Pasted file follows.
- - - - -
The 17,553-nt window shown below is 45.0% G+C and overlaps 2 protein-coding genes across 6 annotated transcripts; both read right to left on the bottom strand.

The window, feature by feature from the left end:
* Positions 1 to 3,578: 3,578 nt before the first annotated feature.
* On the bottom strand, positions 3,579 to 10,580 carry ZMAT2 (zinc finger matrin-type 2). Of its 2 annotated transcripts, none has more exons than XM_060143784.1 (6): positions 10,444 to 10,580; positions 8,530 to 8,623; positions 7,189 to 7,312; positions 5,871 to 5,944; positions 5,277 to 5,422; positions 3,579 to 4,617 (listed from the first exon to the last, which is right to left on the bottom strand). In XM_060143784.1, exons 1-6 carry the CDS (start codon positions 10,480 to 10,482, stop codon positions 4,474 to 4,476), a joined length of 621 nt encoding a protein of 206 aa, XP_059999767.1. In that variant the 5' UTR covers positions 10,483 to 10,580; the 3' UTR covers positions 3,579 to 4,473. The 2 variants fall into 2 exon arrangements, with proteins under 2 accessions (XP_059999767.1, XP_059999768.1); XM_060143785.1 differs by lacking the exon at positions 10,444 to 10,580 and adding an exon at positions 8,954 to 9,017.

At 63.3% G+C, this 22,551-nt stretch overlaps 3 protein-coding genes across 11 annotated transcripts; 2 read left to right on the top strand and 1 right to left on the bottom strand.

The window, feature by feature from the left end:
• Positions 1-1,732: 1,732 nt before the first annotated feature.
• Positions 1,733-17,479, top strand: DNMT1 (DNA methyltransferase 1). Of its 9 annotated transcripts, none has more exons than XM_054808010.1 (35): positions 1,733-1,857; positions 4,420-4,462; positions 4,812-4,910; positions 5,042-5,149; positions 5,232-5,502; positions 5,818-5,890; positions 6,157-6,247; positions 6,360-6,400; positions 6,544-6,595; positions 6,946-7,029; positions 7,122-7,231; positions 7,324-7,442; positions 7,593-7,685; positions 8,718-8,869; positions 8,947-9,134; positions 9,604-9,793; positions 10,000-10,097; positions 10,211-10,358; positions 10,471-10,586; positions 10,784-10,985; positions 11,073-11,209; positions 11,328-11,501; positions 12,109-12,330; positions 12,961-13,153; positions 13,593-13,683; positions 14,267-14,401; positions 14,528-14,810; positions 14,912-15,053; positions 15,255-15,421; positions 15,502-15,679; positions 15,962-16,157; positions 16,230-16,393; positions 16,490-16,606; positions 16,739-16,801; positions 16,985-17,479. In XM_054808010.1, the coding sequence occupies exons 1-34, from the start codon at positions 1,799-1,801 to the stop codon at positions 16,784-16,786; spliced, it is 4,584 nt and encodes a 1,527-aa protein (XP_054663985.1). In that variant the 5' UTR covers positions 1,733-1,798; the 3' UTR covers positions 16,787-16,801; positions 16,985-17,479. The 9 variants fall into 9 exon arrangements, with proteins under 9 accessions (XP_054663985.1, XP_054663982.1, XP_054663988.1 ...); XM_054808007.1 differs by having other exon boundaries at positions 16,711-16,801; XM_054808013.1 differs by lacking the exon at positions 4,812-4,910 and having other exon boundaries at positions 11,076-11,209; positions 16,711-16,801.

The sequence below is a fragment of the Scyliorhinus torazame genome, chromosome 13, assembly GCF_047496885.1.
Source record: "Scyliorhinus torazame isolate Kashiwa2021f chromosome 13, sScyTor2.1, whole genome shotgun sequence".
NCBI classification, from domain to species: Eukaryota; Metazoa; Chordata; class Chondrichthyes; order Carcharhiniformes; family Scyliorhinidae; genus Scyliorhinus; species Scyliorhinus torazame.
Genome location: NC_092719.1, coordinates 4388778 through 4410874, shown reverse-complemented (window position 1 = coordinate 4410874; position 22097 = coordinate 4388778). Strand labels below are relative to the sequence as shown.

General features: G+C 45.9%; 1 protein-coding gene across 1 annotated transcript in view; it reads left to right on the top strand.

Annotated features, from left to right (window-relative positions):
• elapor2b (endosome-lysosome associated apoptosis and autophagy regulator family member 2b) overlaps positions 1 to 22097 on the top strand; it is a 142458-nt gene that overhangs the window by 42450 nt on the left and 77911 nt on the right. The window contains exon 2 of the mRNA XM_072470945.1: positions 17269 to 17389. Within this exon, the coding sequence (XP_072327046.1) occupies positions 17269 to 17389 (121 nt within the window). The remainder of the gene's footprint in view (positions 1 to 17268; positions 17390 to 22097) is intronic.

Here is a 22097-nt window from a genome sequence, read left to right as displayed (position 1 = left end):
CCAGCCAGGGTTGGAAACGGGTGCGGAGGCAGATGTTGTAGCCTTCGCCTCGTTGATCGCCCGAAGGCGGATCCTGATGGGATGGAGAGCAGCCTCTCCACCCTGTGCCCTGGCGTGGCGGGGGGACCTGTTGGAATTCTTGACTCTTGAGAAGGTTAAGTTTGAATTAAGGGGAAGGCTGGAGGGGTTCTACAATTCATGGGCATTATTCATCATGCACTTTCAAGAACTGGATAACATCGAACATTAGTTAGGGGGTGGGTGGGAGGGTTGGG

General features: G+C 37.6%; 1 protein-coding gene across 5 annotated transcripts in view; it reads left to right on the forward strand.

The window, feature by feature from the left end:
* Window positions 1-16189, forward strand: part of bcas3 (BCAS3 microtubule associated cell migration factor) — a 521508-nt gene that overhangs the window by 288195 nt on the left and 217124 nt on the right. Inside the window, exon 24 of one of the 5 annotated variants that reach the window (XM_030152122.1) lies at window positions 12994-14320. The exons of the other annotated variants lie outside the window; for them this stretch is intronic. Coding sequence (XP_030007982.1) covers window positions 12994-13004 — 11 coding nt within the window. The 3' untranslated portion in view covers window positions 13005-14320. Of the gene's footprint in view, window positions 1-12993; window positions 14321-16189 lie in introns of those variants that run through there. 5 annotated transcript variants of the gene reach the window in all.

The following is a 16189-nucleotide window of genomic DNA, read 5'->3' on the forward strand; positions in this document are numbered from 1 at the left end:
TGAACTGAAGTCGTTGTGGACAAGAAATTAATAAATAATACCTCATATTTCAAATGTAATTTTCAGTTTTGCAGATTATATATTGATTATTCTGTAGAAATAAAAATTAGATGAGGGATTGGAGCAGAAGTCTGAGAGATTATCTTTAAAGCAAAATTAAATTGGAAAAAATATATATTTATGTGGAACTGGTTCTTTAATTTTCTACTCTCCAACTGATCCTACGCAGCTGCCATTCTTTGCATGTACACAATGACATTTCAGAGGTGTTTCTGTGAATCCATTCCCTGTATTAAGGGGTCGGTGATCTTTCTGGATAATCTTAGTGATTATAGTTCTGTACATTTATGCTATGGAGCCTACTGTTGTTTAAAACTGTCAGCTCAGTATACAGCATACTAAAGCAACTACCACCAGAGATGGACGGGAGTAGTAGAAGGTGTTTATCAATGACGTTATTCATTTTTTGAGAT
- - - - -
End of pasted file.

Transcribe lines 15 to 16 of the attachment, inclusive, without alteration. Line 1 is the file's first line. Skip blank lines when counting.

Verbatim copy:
• elapor2b (endosome-lysosome associated apoptosis and autophagy regulator family member 2b) overlaps positions 1 to 22097 on the top strand; it is a 142458-nt gene that overhangs the window by 42450 nt on the left and 77911 nt on the right. The window contains exon 2 of the mRNA XM_072470945.1: positions 17269 to 17389. Within this exon, the coding sequence (XP_072327046.1) occupies positions 17269 to 17389 (121 nt within the window). The remainder of the gene's footprint in view (positions 1 to 17268; positions 17390 to 22097) is intronic.

Here is a 22097-nt window from a genome sequence, read left to right as displayed (position 1 = left end):